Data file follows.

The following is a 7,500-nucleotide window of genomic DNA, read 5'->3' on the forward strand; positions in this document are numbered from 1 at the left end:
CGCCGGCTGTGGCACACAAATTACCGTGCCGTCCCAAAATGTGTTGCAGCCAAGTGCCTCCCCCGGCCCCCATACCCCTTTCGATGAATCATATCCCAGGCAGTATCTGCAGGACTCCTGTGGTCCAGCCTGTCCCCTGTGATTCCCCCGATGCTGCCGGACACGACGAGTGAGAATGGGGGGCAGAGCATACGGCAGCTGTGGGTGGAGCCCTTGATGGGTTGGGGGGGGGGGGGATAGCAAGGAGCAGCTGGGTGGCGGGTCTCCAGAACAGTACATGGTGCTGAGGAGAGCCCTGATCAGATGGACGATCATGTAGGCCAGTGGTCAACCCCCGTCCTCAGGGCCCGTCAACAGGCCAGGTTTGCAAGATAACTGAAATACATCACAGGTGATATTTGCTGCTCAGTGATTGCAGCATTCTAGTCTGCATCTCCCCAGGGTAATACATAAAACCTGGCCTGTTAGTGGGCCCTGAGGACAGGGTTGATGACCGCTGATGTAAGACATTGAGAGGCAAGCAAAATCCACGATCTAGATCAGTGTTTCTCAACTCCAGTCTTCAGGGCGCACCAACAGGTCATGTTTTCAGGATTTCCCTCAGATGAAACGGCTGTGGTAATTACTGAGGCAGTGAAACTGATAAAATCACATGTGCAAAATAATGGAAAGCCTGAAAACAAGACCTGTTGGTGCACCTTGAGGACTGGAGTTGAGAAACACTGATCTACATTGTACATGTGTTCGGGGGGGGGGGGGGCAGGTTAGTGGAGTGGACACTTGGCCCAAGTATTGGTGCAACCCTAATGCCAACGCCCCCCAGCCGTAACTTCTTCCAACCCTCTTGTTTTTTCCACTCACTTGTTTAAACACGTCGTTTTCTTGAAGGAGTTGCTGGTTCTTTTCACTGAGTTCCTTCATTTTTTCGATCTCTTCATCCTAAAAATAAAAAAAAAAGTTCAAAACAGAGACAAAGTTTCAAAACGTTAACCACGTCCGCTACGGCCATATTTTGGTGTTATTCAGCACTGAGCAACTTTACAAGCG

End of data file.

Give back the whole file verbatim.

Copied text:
The following is a 7,500-nucleotide window of genomic DNA, read 5'->3' on the forward strand; positions in this document are numbered from 1 at the left end:
CGCCGGCTGTGGCACACAAATTACCGTGCCGTCCCAAAATGTGTTGCAGCCAAGTGCCTCCCCCGGCCCCCATACCCCTTTCGATGAATCATATCCCAGGCAGTATCTGCAGGACTCCTGTGGTCCAGCCTGTCCCCTGTGATTCCCCCGATGCTGCCGGACACGACGAGTGAGAATGGGGGGCAGAGCATACGGCAGCTGTGGGTGGAGCCCTTGATGGGTTGGGGGGGGGGGGGATAGCAAGGAGCAGCTGGGTGGCGGGTCTCCAGAACAGTACATGGTGCTGAGGAGAGCCCTGATCAGATGGACGATCATGTAGGCCAGTGGTCAACCCCCGTCCTCAGGGCCCGTCAACAGGCCAGGTTTGCAAGATAACTGAAATACATCACAGGTGATATTTGCTGCTCAGTGATTGCAGCATTCTAGTCTGCATCTCCCCAGGGTAATACATAAAACCTGGCCTGTTAGTGGGCCCTGAGGACAGGGTTGATGACCGCTGATGTAAGACATTGAGAGGCAAGCAAAATCCACGATCTAGATCAGTGTTTCTCAACTCCAGTCTTCAGGGCGCACCAACAGGTCATGTTTTCAGGATTTCCCTCAGATGAAACGGCTGTGGTAATTACTGAGGCAGTGAAACTGATAAAATCACATGTGCAAAATAATGGAAAGCCTGAAAACAAGACCTGTTGGTGCACCTTGAGGACTGGAGTTGAGAAACACTGATCTACATTGTACATGTGTTCGGGGGGGGGGGGGGCAGGTTAGTGGAGTGGACACTTGGCCCAAGTATTGGTGCAACCCTAATGCCAACGCCCCCCAGCCGTAACTTCTTCCAACCCTCTTGTTTTTTCCACTCACTTGTTTAAACACGTCGTTTTCTTGAAGGAGTTGCTGGTTCTTTTCACTGAGTTCCTTCATTTTTTCGATCTCTTCATCCTAAAAATAAAAAAAAAAGTTCAAAACAGAGACAAAGTTTCAAAACGTTAACCACGTCCGCTACGGCCATATTTTGGTGTTATTCAGCACTGAGCAACTTTACAAGCG